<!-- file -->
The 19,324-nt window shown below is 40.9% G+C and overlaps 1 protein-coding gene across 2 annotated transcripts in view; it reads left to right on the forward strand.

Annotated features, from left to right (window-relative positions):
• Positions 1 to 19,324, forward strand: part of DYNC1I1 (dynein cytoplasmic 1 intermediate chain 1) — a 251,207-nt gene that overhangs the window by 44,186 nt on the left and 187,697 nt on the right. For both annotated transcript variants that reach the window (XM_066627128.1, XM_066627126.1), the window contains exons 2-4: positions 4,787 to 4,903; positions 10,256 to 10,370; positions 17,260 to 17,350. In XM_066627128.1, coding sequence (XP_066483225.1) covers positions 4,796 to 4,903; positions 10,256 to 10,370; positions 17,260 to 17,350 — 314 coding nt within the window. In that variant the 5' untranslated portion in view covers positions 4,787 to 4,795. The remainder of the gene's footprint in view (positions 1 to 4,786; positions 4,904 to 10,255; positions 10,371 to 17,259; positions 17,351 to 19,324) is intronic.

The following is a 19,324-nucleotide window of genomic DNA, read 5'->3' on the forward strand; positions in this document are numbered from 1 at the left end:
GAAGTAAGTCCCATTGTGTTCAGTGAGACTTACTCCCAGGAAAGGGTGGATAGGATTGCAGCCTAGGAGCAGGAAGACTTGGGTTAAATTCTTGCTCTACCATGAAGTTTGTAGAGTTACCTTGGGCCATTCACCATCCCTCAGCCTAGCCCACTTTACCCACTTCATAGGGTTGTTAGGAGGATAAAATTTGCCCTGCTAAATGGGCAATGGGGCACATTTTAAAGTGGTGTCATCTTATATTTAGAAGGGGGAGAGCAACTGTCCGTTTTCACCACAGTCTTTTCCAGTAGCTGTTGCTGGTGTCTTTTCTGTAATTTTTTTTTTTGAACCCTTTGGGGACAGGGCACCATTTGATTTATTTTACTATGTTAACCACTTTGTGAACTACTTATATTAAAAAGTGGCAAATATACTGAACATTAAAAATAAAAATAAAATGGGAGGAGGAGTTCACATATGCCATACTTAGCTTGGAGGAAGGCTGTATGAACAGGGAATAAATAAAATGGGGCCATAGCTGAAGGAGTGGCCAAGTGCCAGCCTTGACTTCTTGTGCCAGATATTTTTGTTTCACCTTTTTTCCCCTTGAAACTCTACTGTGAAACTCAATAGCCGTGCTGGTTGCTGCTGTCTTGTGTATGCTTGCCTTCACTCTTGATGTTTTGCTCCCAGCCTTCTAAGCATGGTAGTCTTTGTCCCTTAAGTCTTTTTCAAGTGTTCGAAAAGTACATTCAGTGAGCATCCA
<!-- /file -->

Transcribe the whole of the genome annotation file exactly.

The 19,324-nt window shown below is 40.9% G+C and overlaps 1 protein-coding gene across 2 annotated transcripts in view; it reads left to right on the forward strand.

Annotated features, from left to right (window-relative positions):
• Positions 1 to 19,324, forward strand: part of DYNC1I1 (dynein cytoplasmic 1 intermediate chain 1) — a 251,207-nt gene that overhangs the window by 44,186 nt on the left and 187,697 nt on the right. For both annotated transcript variants that reach the window (XM_066627128.1, XM_066627126.1), the window contains exons 2-4: positions 4,787 to 4,903; positions 10,256 to 10,370; positions 17,260 to 17,350. In XM_066627128.1, coding sequence (XP_066483225.1) covers positions 4,796 to 4,903; positions 10,256 to 10,370; positions 17,260 to 17,350 — 314 coding nt within the window. In that variant the 5' untranslated portion in view covers positions 4,787 to 4,795. The remainder of the gene's footprint in view (positions 1 to 4,786; positions 4,904 to 10,255; positions 10,371 to 17,259; positions 17,351 to 19,324) is intronic.

The following is a 19,324-nucleotide window of genomic DNA, read 5'->3' on the forward strand; positions in this document are numbered from 1 at the left end:
GAAGTAAGTCCCATTGTGTTCAGTGAGACTTACTCCCAGGAAAGGGTGGATAGGATTGCAGCCTAGGAGCAGGAAGACTTGGGTTAAATTCTTGCTCTACCATGAAGTTTGTAGAGTTACCTTGGGCCATTCACCATCCCTCAGCCTAGCCCACTTTACCCACTTCATAGGGTTGTTAGGAGGATAAAATTTGCCCTGCTAAATGGGCAATGGGGCACATTTTAAAGTGGTGTCATCTTATATTTAGAAGGGGGAGAGCAACTGTCCGTTTTCACCACAGTCTTTTCCAGTAGCTGTTGCTGGTGTCTTTTCTGTAATTTTTTTTTTTGAACCCTTTGGGGACAGGGCACCATTTGATTTATTTTACTATGTTAACCACTTTGTGAACTACTTATATTAAAAAGTGGCAAATATACTGAACATTAAAAATAAAAATAAAATGGGAGGAGGAGTTCACATATGCCATACTTAGCTTGGAGGAAGGCTGTATGAACAGGGAATAAATAAAATGGGGCCATAGCTGAAGGAGTGGCCAAGTGCCAGCCTTGACTTCTTGTGCCAGATATTTTTGTTTCACCTTTTTTCCCCTTGAAACTCTACTGTGAAACTCAATAGCCGTGCTGGTTGCTGCTGTCTTGTGTATGCTTGCCTTCACTCTTGATGTTTTGCTCCCAGCCTTCTAAGCATGGTAGTCTTTGTCCCTTAAGTCTTTTTCAAGTGTTCGAAAAGTACATTCAGTGAGCATCCA